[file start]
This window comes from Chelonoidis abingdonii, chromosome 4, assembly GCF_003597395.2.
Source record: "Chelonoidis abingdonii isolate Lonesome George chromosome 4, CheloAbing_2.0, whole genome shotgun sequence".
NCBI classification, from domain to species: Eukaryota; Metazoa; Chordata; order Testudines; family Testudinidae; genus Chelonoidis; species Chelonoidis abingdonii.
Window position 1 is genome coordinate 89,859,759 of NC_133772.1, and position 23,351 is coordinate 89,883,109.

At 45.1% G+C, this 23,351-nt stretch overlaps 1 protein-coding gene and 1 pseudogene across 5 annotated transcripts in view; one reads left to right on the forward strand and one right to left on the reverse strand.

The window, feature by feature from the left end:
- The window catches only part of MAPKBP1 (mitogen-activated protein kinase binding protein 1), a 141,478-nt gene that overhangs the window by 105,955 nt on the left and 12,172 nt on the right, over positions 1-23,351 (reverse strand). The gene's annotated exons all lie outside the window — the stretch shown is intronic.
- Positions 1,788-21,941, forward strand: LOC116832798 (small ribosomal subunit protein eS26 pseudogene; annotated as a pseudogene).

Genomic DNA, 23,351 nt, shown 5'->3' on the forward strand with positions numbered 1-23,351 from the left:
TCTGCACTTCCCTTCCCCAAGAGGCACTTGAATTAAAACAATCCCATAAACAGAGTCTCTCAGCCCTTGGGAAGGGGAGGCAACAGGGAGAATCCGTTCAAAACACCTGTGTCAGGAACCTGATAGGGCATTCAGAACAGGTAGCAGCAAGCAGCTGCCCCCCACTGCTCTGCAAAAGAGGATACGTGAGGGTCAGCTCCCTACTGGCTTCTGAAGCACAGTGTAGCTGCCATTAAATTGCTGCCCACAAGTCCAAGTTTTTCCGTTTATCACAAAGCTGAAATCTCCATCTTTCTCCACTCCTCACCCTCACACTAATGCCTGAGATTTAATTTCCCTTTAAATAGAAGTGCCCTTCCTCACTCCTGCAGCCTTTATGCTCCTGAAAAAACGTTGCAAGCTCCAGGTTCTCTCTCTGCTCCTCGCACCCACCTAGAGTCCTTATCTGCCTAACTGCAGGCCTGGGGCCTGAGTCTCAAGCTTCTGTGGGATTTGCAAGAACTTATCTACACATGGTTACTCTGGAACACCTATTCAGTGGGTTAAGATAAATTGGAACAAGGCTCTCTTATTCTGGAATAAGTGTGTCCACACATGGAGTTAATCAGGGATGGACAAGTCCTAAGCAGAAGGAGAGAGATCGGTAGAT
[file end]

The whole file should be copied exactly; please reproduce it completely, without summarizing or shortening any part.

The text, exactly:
This window comes from Chelonoidis abingdonii, chromosome 4, assembly GCF_003597395.2.
Source record: "Chelonoidis abingdonii isolate Lonesome George chromosome 4, CheloAbing_2.0, whole genome shotgun sequence".
NCBI classification, from domain to species: Eukaryota; Metazoa; Chordata; order Testudines; family Testudinidae; genus Chelonoidis; species Chelonoidis abingdonii.
Window position 1 is genome coordinate 89,859,759 of NC_133772.1, and position 23,351 is coordinate 89,883,109.

At 45.1% G+C, this 23,351-nt stretch overlaps 1 protein-coding gene and 1 pseudogene across 5 annotated transcripts in view; one reads left to right on the forward strand and one right to left on the reverse strand.

The window, feature by feature from the left end:
- The window catches only part of MAPKBP1 (mitogen-activated protein kinase binding protein 1), a 141,478-nt gene that overhangs the window by 105,955 nt on the left and 12,172 nt on the right, over positions 1-23,351 (reverse strand). The gene's annotated exons all lie outside the window — the stretch shown is intronic.
- Positions 1,788-21,941, forward strand: LOC116832798 (small ribosomal subunit protein eS26 pseudogene; annotated as a pseudogene).

Genomic DNA, 23,351 nt, shown 5'->3' on the forward strand with positions numbered 1-23,351 from the left:
TCTGCACTTCCCTTCCCCAAGAGGCACTTGAATTAAAACAATCCCATAAACAGAGTCTCTCAGCCCTTGGGAAGGGGAGGCAACAGGGAGAATCCGTTCAAAACACCTGTGTCAGGAACCTGATAGGGCATTCAGAACAGGTAGCAGCAAGCAGCTGCCCCCCACTGCTCTGCAAAAGAGGATACGTGAGGGTCAGCTCCCTACTGGCTTCTGAAGCACAGTGTAGCTGCCATTAAATTGCTGCCCACAAGTCCAAGTTTTTCCGTTTATCACAAAGCTGAAATCTCCATCTTTCTCCACTCCTCACCCTCACACTAATGCCTGAGATTTAATTTCCCTTTAAATAGAAGTGCCCTTCCTCACTCCTGCAGCCTTTATGCTCCTGAAAAAACGTTGCAAGCTCCAGGTTCTCTCTCTGCTCCTCGCACCCACCTAGAGTCCTTATCTGCCTAACTGCAGGCCTGGGGCCTGAGTCTCAAGCTTCTGTGGGATTTGCAAGAACTTATCTACACATGGTTACTCTGGAACACCTATTCAGTGGGTTAAGATAAATTGGAACAAGGCTCTCTTATTCTGGAATAAGTGTGTCCACACATGGAGTTAATCAGGGATGGACAAGTCCTAAGCAGAAGGAGAGAGATCGGTAGAT